What If I’m Actually a Terrible Writer?

Layne Jamesbook writing0 Comments

I was in the middle of putting this subject on my list of blog topics when my friend who has been beta reading our second book messaged me. “Also, I hope to finish your book soooon and maybe we can meet for coffee to discuss 😁📝☕”

(Gulp.)

What if she has to tell me it’s all horrible, the worst thing she’s ever read?

It’s always a possibility, and I need to hear it if so.

Here’s the deal: please don’t think I’m being self-deprecating or crazy insecure. I don’t live much in a space of self-doubt. Through getting certified with Myers Briggs Assessments, I learned that my personality type, INFJs, have an “inflated sense of our own abilities.” And then my entire life made sense on a whole new level.

When I decide I can or want to do something, I start walking in that direction. I don’t wallow in insecurities or doubts; I assume I can do whatever I want to do. I’d say this blissful ignorance is both a strength and a weakness of mine.

So, rather, this moment of stepping back and asking “Do I not have what it takes? Are all my similies mush and my descriptors amateur?” is a healthy way of asking myself the hard questions.

Maybe I don’t; maybe they are. But it’s okay because I love writing.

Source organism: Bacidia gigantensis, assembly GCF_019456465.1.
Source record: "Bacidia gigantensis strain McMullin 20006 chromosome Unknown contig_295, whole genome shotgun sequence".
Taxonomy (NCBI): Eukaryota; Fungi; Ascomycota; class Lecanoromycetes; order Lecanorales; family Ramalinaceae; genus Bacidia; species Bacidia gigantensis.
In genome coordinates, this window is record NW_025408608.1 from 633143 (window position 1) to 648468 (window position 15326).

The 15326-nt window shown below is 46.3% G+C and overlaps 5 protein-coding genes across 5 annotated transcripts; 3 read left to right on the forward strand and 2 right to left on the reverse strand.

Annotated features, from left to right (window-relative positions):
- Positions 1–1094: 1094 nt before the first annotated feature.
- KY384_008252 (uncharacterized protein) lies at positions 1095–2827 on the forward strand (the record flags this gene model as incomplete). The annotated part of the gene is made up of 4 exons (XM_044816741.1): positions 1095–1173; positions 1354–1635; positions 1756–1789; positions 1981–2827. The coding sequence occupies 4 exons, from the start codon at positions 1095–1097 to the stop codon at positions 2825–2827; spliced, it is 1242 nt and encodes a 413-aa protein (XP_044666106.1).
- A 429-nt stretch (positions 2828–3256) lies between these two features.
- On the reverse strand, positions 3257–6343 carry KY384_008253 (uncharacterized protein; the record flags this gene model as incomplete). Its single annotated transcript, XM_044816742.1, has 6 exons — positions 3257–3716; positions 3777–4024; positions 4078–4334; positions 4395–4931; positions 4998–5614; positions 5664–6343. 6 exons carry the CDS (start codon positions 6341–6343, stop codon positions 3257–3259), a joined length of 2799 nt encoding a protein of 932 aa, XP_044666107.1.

I’m a recovering perfectionist, but a life-long pursuer of excellence.It’s hard not being amazing at something right off the bat, and this thing called writing is humbling. The growing process is painful and full of self-growth.

But actually, I do know I have what it takes. Because even if my similes and metaphors are currently poop, I’m committed and driven enough to keep learning and growing in my craft.

I love writing; it’s my happy place. So I’ll keep at it until I’ve learned to write and create and edit to the very best of my ability. I have miles to go before I sleep, but I’m ready.

We are reading The Prison Book Club in our book club, and right after my text exchange with my friend, I came across a lovely quote from Lawrence Hill who was visiting the book club.

“You have to have a lot of faith. I’m not a religious person personally, but I guess my own sort of faith– a non-religious spirituality that you have something beautiful to say, something worthwhile to say and I think every person has something worthwhile about them, something inherently dignified about them and you want to reach down and find that piece of beauty inside yourself and bring it out. And you don’t necessarily even know what’s down there. So writing is about pulling out secrets inside your own soul and spilling them onto a page. It’s kind of like mining. You don’t know what you’re going to pull up.”

Thanks, Lawrence. I needed that.

And then they lived happily after ever.

The end.

(Or, rather, the beginning?!)

 

 

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